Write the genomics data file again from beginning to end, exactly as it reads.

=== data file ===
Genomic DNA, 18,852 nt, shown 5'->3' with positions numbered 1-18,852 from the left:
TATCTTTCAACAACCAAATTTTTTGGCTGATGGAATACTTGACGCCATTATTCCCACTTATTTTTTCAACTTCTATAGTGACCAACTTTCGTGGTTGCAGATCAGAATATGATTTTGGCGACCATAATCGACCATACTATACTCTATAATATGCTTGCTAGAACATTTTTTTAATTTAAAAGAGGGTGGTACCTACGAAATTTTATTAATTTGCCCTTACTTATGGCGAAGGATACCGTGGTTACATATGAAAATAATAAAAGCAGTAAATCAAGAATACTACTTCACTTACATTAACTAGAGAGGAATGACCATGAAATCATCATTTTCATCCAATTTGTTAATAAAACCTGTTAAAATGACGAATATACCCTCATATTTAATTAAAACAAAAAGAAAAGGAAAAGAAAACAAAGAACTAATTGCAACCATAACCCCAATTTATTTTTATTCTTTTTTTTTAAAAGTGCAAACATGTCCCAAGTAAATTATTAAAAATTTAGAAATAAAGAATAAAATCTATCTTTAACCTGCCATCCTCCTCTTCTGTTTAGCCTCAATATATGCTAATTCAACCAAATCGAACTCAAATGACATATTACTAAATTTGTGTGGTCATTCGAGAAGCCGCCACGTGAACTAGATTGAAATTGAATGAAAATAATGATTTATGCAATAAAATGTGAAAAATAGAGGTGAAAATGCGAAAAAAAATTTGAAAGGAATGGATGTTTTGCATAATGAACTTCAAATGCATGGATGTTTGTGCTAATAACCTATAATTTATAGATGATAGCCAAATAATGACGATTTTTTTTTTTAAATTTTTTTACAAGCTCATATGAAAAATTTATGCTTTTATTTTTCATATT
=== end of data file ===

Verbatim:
Genomic DNA, 18,852 nt, shown 5'->3' with positions numbered 1-18,852 from the left:
TATCTTTCAACAACCAAATTTTTTGGCTGATGGAATACTTGACGCCATTATTCCCACTTATTTTTTCAACTTCTATAGTGACCAACTTTCGTGGTTGCAGATCAGAATATGATTTTGGCGACCATAATCGACCATACTATACTCTATAATATGCTTGCTAGAACATTTTTTTAATTTAAAAGAGGGTGGTACCTACGAAATTTTATTAATTTGCCCTTACTTATGGCGAAGGATACCGTGGTTACATATGAAAATAATAAAAGCAGTAAATCAAGAATACTACTTCACTTACATTAACTAGAGAGGAATGACCATGAAATCATCATTTTCATCCAATTTGTTAATAAAACCTGTTAAAATGACGAATATACCCTCATATTTAATTAAAACAAAAAGAAAAGGAAAAGAAAACAAAGAACTAATTGCAACCATAACCCCAATTTATTTTTATTCTTTTTTTTTAAAAGTGCAAACATGTCCCAAGTAAATTATTAAAAATTTAGAAATAAAGAATAAAATCTATCTTTAACCTGCCATCCTCCTCTTCTGTTTAGCCTCAATATATGCTAATTCAACCAAATCGAACTCAAATGACATATTACTAAATTTGTGTGGTCATTCGAGAAGCCGCCACGTGAACTAGATTGAAATTGAATGAAAATAATGATTTATGCAATAAAATGTGAAAAATAGAGGTGAAAATGCGAAAAAAAATTTGAAAGGAATGGATGTTTTGCATAATGAACTTCAAATGCATGGATGTTTGTGCTAATAACCTATAATTTATAGATGATAGCCAAATAATGACGATTTTTTTTTTTAAATTTTTTTACAAGCTCATATGAAAAATTTATGCTTTTATTTTTCATATT